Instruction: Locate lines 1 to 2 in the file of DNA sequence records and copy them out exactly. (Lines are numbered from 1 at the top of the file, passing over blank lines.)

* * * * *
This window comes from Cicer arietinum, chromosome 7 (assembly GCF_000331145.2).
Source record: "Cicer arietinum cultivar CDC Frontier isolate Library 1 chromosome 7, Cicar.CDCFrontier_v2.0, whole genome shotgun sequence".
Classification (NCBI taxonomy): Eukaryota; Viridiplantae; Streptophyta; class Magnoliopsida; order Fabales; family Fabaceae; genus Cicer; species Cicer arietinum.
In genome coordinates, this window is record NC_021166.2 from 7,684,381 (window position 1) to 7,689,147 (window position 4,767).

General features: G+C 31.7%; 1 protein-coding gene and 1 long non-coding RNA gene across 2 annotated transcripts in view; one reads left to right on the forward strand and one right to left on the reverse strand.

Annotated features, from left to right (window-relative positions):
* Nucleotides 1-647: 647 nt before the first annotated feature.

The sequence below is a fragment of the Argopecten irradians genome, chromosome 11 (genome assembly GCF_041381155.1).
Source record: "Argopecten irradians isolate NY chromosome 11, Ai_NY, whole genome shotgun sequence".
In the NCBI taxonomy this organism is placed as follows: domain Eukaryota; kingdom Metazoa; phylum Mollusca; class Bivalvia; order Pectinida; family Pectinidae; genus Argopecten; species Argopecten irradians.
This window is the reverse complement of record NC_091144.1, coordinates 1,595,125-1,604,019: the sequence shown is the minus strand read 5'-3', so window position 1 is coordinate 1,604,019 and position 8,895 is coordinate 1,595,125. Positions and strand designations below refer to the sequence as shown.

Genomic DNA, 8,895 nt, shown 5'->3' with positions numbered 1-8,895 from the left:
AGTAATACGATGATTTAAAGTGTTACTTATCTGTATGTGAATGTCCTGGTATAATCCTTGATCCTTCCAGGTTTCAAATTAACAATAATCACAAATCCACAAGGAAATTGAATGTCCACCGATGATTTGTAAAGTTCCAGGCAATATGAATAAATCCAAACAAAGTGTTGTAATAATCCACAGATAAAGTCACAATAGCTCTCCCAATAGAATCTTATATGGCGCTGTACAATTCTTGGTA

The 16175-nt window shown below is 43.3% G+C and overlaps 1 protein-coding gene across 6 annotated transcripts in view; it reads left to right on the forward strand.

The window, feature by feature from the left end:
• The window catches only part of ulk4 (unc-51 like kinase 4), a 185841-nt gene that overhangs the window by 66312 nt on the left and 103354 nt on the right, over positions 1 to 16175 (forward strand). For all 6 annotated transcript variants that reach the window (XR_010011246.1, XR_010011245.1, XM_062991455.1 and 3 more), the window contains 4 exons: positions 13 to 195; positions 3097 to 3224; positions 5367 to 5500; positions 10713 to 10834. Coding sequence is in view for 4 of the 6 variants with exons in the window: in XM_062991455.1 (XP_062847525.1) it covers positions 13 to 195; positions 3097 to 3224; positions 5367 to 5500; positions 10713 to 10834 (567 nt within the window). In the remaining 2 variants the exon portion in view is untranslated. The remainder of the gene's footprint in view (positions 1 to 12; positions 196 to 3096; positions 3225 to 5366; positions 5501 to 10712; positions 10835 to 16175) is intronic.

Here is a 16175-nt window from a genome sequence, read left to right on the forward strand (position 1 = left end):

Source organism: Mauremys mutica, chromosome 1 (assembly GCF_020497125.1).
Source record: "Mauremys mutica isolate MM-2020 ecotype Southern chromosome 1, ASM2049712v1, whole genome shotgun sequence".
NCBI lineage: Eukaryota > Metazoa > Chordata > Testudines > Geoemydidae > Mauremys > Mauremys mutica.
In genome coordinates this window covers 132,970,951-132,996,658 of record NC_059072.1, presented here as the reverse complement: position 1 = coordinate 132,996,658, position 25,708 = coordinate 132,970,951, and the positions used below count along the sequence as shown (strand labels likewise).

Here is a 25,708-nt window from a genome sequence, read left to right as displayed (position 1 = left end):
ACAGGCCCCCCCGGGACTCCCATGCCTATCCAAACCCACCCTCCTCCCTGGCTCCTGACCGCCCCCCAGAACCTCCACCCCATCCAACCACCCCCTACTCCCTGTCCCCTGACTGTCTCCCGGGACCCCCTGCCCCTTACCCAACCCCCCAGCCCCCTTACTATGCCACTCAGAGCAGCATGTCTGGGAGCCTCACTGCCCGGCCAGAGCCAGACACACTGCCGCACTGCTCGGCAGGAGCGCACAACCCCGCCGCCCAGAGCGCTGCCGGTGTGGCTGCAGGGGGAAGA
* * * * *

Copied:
This window comes from Cicer arietinum, chromosome 7 (assembly GCF_000331145.2).
Source record: "Cicer arietinum cultivar CDC Frontier isolate Library 1 chromosome 7, Cicar.CDCFrontier_v2.0, whole genome shotgun sequence".